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After spending some hours reading about Unit Testing and test driven development here on StackOverflow and on other sites posts pointed me to, I know two things:

  1. I want to use it
  2. I don't know where to start

There are lots of good posts here about details, best practices etc, but what I am looking for is a beginners tutorial/introduction - maybe even a book.

Where do I start? Assume I know nothing. :)

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Helt me get started learning English or at least reading my post over before clicking "POST." –  belgariontheking Apr 3 '09 at 20:00

5 Answers 5

up vote 4 down vote accepted

Get the book Pragmatic Unit Testing in C# with NUnit or Test-Driven Development with Microsoft.NET and work through one of them. The principles will be applicable to many different testing frameworks although the specific idioms may be different.

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I would recommend Roy Osherove's upcoming "The Art of Unit Testing" too - amazon.com/Art-Unit-Testing-Examples-NET/dp/1933988274/… –  Russ Cam Apr 3 '09 at 20:12

Watch unit testing related screencasts and videos at http://www.asp.net/learn/

And also check here (MSDN Webcasts related to Unit Testing):


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Write a simple calculator class with a few methods for operations and a property for the indicator. Create unit tests as you write the class.

Then read Working Effectively With Legacy Code -- it will show you how to add unit-testing to old nasty projects.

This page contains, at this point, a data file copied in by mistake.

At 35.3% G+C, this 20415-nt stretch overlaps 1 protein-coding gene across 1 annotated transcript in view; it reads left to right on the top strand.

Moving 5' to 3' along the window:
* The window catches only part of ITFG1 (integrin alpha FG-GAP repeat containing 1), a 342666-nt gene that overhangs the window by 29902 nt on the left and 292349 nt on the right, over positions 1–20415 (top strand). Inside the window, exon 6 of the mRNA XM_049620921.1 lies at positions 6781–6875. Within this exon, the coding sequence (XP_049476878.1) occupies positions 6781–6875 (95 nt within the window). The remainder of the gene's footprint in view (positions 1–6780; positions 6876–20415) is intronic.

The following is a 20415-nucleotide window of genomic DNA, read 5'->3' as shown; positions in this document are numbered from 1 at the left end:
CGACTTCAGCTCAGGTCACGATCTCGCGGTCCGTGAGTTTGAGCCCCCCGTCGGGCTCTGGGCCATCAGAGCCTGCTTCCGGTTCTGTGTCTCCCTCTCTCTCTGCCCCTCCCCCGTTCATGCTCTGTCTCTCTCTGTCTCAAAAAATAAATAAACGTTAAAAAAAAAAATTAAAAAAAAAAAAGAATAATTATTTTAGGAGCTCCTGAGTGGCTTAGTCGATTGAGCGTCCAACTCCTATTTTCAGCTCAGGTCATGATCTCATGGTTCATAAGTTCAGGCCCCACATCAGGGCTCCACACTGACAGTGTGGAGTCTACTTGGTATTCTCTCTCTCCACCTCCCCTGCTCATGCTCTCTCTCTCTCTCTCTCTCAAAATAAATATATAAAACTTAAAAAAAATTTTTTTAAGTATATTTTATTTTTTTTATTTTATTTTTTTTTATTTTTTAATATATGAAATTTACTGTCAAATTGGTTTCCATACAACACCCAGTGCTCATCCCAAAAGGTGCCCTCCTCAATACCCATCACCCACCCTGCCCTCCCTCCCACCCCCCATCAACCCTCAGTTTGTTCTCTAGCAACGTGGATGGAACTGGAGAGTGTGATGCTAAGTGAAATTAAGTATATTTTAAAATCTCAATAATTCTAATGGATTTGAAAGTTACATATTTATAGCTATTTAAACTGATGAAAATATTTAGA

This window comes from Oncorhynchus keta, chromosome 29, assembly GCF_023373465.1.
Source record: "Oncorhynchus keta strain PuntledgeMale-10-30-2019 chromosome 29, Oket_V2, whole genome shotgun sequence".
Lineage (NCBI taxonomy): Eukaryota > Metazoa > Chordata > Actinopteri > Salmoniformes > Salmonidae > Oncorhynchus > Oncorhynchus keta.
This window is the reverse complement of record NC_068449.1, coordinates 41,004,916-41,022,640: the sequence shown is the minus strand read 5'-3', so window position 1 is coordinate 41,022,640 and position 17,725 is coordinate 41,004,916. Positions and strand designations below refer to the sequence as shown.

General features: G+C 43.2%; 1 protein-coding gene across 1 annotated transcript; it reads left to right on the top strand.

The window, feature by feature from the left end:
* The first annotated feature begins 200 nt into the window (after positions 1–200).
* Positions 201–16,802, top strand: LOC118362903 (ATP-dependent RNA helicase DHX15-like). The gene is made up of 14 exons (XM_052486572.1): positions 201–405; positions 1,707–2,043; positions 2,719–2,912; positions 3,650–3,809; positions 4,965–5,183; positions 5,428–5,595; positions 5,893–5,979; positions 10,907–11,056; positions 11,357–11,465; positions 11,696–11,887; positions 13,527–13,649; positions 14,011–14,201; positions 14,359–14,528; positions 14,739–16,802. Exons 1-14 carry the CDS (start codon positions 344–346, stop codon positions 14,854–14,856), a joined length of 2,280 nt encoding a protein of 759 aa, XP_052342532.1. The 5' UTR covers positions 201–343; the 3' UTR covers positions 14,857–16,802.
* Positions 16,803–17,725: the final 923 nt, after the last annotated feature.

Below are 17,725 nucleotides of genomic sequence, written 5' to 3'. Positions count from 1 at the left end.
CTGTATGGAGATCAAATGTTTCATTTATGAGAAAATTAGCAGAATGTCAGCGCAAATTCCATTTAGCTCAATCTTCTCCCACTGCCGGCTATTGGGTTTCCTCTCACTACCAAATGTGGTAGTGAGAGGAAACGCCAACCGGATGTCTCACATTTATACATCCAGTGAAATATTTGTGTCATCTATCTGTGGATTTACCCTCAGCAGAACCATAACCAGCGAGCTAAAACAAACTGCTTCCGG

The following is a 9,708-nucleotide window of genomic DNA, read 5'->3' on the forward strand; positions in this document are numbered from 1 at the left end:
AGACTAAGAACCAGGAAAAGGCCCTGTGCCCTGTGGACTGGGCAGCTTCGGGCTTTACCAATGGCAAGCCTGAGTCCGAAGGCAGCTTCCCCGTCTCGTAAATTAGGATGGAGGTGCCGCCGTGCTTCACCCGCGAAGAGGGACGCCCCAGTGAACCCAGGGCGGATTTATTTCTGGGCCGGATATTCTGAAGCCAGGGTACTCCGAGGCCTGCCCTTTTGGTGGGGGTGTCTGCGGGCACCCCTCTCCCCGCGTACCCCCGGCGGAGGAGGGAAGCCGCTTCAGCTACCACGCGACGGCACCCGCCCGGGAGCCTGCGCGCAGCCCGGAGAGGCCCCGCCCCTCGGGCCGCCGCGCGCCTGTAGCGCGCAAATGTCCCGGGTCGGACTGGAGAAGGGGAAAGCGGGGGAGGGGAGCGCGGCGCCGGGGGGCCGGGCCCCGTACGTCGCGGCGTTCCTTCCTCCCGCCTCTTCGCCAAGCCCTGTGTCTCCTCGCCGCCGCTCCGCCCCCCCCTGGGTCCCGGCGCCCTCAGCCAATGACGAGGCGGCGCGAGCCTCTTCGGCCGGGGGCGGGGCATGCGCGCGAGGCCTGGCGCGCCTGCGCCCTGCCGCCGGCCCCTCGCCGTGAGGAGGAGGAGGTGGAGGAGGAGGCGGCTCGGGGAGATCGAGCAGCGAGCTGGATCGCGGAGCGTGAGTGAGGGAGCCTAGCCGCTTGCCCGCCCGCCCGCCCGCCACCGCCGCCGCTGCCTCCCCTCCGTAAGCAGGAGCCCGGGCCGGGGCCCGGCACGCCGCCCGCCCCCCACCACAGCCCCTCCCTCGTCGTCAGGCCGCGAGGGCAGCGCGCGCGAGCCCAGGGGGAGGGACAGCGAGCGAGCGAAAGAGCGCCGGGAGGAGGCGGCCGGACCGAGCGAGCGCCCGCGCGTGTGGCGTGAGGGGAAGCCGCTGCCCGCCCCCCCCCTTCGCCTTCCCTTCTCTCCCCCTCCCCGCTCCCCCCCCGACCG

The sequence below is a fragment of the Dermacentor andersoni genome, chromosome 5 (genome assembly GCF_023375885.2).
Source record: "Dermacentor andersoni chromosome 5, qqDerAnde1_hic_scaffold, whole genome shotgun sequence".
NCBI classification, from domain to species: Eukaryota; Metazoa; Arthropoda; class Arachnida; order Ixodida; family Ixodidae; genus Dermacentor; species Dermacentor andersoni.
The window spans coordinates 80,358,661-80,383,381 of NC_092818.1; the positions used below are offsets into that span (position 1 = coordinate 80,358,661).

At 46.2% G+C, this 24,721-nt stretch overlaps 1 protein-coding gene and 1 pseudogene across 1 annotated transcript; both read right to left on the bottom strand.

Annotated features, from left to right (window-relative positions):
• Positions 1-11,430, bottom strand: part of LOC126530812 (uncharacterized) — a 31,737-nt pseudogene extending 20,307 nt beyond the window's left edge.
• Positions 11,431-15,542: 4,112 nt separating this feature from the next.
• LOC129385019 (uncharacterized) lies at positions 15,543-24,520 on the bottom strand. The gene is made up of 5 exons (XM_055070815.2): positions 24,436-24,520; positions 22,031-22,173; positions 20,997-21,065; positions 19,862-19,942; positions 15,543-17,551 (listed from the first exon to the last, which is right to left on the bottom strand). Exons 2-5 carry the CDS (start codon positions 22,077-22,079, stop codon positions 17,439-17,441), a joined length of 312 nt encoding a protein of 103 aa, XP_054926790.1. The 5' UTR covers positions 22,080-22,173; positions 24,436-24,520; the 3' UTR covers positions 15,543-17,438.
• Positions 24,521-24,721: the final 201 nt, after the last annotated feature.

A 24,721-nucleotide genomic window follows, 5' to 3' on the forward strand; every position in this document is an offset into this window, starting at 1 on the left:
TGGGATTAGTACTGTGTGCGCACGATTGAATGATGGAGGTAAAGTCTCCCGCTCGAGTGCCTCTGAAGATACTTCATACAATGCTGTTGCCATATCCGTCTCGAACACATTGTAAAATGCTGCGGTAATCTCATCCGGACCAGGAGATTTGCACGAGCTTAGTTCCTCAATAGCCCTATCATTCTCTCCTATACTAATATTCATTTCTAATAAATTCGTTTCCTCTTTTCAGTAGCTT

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For me I got started by writing unit tests for some of our low-level string manipulation code. I created a new project to be the tests and linked in the string library. Then, i went thru each method and wrote unit tests for them - boundary conditions, expected outputs for known inputs, etc. At first it seemed like a mindless excersize but then.........

I found a BUG!!

I'm sold.

So now I'm adding to the testing project as i move higher up the foodchain in our libraries.

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I would download ReSharper (and the following plugins: Exceptional, Agent Smith, Agent Johnsson), the #1 tool to improve code quality and speed up development. Resharper is not free, but it IS worth the money ;)

Then download Xunit: http://xunit.codeplex.com

To create a test is simple:

public class MyObjectTest
  MyObject _objectToTest = new MyObject();

  private void TestStart()

ReSharper, integrated with xunit, will give you an icon next to each test method. The icon lets you test (and debug) the method directly in the IDE without you having to start the entire program. Can't be easier.

Most developers would say that Test driven development means that you create the test first and the object after it. I usually begins with creating the class, adding the mandatory methods to it and then create the test. It's a bit faster and you'll probably start to refactor the class when you've started to build the test.

When you create the class, spend most of the time document each method. The documentation should motivate why the method exists, what it expects from the arguments, and what it returns. If you can't describe it properly, you'll most likely have to refactor it.

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